The Audible-Ready Sales Podcast
The Audible-Ready Sales Podcast

Episode · 7 years ago

Five Mistakes You're Making With Your Discovery Questions

ABOUT THIS EPISODE

In this podcast, Force Management's John Kaplan runs through the five most common mistakes he sees with salespeople and the discovery process.

Hello, my name is Rachel Clap Miller and I'm the director of digital engagement at force management. I'm joined today by force management's John Kaplan. Hey, thanks, Rachel. It's great to be here with you today. We appreciate your joining us for this podcast. The five mistakes you're making with your discovery questions. John, this is a topic that we get a lot of questions about. Why do you think sellers struggle with it so much? Well, I think it's it's absolutely a struggle point, but what we find is the more experienced sellers tend to be more unconsciously competent around these skills, and the less experienced sellers it's really more about confidence. Okay, let's dive into our list. The number one mistake we've identified is not doing enough preparation. We know that preparation is important to a sales conversation, but why, specifically, is an important to discovery? I think it's important to discovery because customers expect us to be prepared. You know, they say things to us like, if it's been in print, I expect that you would have read it. And they also say things like don't ask me a question, you could have...

...gotten the answer to from somewhere else or from somewhere else in my organization, and this speaks directly to preparedness. So in the end I think we're really kind of focusing on the end game and positive business outcomes. Required capabilities of metrics are really the endgame. So at a top level, these are really the three critical things that you must discover around and I'm reminded of, you know, great athletes who talk about the game slowing down for them when they really really got it going well for them. So for us it's kind of focusing on these positive business outcomes require capabilities and metrics which will allow us to help slow our games down and will also demonstrate preparedness to the customer. That's great, really helpful. You know, a pivotal part of affective discovery is the ability to ask good questions. We talked about it a lot of force management, but there's really more to it than that, and often sales people will be left to straight because they don't have the confidence that they need.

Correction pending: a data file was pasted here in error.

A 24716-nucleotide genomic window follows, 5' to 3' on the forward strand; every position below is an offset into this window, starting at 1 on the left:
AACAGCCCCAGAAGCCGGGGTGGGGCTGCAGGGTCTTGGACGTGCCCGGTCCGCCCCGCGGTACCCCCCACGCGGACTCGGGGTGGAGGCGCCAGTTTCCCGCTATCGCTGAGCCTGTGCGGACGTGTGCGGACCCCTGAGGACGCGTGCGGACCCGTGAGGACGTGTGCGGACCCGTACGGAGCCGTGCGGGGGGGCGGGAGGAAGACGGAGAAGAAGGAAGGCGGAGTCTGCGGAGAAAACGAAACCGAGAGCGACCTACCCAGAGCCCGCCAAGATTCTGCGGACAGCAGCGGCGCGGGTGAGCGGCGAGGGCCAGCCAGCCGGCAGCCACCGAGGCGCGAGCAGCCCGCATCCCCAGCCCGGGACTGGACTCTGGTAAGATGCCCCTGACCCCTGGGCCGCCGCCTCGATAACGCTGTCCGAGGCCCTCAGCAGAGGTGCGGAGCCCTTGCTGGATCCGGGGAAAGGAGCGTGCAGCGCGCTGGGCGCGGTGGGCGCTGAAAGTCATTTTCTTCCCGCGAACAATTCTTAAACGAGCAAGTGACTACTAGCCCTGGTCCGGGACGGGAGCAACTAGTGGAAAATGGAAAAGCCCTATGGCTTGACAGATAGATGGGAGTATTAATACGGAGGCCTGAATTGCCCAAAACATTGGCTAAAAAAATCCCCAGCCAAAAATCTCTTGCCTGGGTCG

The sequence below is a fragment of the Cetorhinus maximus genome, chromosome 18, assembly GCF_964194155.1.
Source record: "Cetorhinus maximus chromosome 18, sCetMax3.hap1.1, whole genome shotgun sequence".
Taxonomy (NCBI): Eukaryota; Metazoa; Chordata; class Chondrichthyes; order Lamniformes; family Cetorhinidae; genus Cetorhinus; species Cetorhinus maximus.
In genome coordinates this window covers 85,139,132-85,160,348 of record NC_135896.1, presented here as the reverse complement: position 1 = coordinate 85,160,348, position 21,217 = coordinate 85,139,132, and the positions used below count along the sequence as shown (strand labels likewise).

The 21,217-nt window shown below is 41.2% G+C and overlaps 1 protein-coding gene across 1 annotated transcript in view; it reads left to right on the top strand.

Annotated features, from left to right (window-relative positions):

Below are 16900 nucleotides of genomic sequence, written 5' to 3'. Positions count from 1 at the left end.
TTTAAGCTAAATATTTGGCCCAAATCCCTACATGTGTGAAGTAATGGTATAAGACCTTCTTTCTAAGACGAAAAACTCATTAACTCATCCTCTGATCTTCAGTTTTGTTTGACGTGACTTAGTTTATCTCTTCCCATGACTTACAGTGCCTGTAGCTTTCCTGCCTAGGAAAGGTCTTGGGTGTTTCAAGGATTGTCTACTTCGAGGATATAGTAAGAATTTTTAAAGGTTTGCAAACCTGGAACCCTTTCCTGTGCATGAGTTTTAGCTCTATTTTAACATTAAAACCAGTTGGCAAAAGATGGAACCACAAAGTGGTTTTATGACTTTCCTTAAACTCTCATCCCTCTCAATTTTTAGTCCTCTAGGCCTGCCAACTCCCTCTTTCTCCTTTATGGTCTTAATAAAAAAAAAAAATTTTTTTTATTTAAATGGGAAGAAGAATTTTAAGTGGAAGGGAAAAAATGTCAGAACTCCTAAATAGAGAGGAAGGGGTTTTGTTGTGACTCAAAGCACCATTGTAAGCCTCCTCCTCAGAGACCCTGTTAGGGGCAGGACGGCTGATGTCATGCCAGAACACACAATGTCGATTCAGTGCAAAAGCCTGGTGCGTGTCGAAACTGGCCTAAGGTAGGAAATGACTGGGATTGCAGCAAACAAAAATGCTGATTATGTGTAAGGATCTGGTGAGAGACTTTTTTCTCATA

You just talked about that. Our second mistake that we've identified is sales people not believing that they have the right to ask the questions. Talk a little bit about that. Yeah, that's so critical, Rachel, because this one really is a pet peeve of mind. You know, many times when I'm working with sales teams, I feel like I actually have to convince them that what they do matters. You know, for example, a couple of years ago, as working with a medical device company and and one of the devices that that actually we came across cross in our discovery process was a device that would have actually saved the life of a family member of mine who actually passed away inside of a hospital. And and I remember vividly telling the sales organization, standing in front of their sales organization and telling them that what they do matters and what they sell matters. And, Rachel, you should have seen the looks on their faces, as if they were making the connection for the very first time that what they do actually matters. So for me, it's...

...either you believe it or you don't, and if you don't, you need to go find something else to sell where you really can believe it. That's a great final point on that. Our number three mistake has to do with negative consequences. Sales people really need to spend time uncovering the problem. Rachel. This is a really, really good point and we kind of focus it on negative consequences here, and we find that sellers often avoid negative consequences because it for them. I think they think it's that they are being negative and it really has nothing to do with them. It's all about the customer. So it's not about you, it's about the customer. And what we need to do is we need to help sellers and customers really understand the discus of or how big the problem is. You'll hear us say things like you need to attach yourself to the biggest business issue facing the customer. So, as it turns out, it's more about the how that the the sellers have questions...